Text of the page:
Happy Halloween, everyone! I hope you all had a great day celebrating, and hopefully had a piece or two of candy. No, candy is not paleo, and no, I really don’t care. I actually initially thought about doing a “Paleo Halloween Treat,” but I decided that no one actually enjoys eating that stuff (least of most me) so today isn’t a recipe day. Luckily, one of our clients, Lauren, was talking about how she finally Rx’d a workout with deadlifts in the MetCon at a weight of 135. It brought to mind that judging progress can be tough, and maybe we could all benefit from a few strategies to do just that.
The workout tonight was 3 Rounds For Time of:
- 10 Deadlifts (185/135)
- 31 Wall Balls
- 16 Box Jumps
See what I did there with the rep scheme? Very clever, I know. Anyway, Lauren usually doesn’t Rx workouts at 135. That is a solid number when you’re going to do 30 of them, 20 under fatigue. This is especially true for a taller athlete like Lauren, so when she rocked it out with the fastest Rx time on the board, that was a huge moment! This brings us to my first point: you don’t have to do a specific workout to judge progress. I know that the benchmarks in CrossFit, such as the CrossFit “Girls” are a useful tool for judging progress; however, they are really tough on the nervous system, often involve skills not every athlete has mastered, and generally shouldn’t be done often. By noticing something like your deadlift weight going up during MetCons is a good way to see progress in that lift without doing “Dianne” or testing the 1 Rep Max.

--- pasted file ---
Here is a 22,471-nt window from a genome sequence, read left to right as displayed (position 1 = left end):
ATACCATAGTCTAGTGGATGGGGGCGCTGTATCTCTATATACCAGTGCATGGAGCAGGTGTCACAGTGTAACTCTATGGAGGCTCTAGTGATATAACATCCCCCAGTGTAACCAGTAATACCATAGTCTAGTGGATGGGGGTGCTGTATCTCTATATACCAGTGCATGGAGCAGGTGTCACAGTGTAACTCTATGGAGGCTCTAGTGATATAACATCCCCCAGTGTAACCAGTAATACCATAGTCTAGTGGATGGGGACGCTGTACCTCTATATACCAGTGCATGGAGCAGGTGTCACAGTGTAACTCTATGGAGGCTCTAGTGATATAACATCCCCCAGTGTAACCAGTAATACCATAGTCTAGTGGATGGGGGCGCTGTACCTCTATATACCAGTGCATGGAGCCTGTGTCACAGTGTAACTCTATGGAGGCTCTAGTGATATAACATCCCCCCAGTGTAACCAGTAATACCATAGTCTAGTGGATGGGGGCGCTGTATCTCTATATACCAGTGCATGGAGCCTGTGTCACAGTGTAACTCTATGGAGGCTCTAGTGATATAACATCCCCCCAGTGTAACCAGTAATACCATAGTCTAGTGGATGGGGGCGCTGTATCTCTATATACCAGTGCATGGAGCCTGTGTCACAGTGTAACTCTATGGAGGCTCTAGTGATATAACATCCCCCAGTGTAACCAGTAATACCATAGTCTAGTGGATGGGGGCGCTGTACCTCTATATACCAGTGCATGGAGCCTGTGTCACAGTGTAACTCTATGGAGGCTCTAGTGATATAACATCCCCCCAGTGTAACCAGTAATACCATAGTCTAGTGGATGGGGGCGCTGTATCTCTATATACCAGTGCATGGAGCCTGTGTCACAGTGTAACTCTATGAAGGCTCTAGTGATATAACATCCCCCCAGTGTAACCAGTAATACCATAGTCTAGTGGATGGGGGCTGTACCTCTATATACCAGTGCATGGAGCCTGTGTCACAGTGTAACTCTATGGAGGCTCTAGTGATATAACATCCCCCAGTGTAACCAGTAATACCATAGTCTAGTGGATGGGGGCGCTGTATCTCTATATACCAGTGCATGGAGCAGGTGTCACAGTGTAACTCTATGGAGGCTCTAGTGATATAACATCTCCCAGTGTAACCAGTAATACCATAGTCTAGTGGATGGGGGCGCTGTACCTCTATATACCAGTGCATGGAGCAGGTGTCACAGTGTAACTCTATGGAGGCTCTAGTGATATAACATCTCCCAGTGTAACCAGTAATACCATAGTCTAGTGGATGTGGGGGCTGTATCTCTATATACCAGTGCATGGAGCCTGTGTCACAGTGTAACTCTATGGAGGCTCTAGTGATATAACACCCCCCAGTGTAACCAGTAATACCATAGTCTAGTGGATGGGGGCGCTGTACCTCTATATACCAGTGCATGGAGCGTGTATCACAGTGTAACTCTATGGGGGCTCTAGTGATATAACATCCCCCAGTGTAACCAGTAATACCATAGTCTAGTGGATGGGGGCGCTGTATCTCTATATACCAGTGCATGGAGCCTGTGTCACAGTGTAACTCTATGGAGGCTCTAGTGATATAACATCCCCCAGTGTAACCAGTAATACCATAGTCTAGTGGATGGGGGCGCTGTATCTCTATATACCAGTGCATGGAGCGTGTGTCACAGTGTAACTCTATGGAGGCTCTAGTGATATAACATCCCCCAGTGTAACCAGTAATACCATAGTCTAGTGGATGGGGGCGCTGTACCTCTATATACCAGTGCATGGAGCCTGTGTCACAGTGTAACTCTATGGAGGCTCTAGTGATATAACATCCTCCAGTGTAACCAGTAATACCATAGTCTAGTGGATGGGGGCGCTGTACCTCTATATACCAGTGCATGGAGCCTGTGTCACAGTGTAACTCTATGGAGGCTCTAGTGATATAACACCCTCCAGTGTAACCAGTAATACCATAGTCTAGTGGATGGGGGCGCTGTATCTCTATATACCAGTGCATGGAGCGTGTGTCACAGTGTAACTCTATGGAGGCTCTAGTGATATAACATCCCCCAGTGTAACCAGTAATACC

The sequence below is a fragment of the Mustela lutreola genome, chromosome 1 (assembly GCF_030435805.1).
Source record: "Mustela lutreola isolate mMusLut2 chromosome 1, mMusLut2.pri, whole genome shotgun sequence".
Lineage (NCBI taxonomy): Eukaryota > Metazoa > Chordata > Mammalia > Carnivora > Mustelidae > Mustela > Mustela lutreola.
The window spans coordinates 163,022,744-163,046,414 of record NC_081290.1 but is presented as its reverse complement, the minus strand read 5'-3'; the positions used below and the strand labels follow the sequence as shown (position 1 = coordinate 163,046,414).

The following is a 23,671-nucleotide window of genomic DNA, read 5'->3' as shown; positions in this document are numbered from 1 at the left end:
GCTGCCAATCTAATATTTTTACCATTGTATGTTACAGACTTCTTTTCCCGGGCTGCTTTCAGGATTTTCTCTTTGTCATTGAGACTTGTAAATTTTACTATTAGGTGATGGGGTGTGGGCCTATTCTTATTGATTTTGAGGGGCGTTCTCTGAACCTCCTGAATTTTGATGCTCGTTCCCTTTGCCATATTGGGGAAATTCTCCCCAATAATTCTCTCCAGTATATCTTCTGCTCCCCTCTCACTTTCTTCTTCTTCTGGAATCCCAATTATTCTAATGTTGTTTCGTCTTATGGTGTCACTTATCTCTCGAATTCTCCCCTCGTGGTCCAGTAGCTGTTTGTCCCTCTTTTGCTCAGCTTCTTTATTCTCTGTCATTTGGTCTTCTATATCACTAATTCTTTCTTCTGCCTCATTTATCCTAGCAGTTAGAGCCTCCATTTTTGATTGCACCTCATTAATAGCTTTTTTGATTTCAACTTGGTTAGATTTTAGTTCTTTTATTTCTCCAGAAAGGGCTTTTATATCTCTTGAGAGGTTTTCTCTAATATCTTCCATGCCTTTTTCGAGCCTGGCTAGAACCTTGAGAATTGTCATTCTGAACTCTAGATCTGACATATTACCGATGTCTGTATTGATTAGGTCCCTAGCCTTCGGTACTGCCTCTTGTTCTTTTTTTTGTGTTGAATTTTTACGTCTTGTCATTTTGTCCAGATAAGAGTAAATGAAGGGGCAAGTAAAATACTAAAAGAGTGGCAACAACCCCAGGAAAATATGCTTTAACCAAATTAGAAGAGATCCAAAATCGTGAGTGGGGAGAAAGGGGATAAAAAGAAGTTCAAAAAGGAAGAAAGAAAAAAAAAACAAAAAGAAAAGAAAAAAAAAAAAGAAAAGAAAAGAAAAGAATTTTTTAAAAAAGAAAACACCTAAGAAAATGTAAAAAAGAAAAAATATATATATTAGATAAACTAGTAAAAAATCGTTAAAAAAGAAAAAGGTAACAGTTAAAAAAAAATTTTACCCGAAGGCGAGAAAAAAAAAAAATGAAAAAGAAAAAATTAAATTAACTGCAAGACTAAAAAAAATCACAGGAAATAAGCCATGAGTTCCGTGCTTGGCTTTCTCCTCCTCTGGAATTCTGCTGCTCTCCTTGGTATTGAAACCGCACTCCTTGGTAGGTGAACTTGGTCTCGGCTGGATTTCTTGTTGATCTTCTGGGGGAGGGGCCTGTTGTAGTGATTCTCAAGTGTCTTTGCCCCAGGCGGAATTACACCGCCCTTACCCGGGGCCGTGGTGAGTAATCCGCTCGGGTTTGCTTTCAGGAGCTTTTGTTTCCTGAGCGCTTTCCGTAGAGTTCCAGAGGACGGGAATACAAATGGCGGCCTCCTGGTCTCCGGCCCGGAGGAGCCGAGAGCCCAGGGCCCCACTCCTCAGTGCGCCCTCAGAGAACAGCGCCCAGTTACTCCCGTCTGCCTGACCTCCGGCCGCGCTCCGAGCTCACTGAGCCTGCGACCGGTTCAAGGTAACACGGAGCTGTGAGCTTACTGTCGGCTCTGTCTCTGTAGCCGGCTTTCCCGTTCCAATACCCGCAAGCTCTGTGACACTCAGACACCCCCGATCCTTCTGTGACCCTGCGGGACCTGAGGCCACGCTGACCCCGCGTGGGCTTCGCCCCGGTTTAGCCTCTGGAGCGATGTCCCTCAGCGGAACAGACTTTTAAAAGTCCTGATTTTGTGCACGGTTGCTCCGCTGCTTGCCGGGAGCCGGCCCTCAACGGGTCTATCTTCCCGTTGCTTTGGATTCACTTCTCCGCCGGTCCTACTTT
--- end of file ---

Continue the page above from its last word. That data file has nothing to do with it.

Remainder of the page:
Another strategy for judging progress is to actually track your workouts. I know you may have heard this before, but it bears repeating. One of the main reasons we now use Zen Planner as our software service at the gym is so that our athletes can record what they do in a workout, and what their 1 Rep Maxes are in each lift. If you don’t record what you’ve done in a workout, two things happen. One is obvious: you won’t know what weight you used when you last performed a certain movement. However, the second one is even more important: you won’t know how to push yourself to new levels. Getting stronger, fitter, faster, whatever, comes down to a few important principles, one of them is the principle of progressive overload. If you’re interested read about this here. But it basically says you have to do more over time to improve. More weight, more reps, faster times, etc. etc. Eventually doing a workout at 135 becomes easy. But you won’t know that you’ve done in prior workouts and when to advance if you have no idea what you were doing the week, month, or year before if you’ve never recorded your workouts.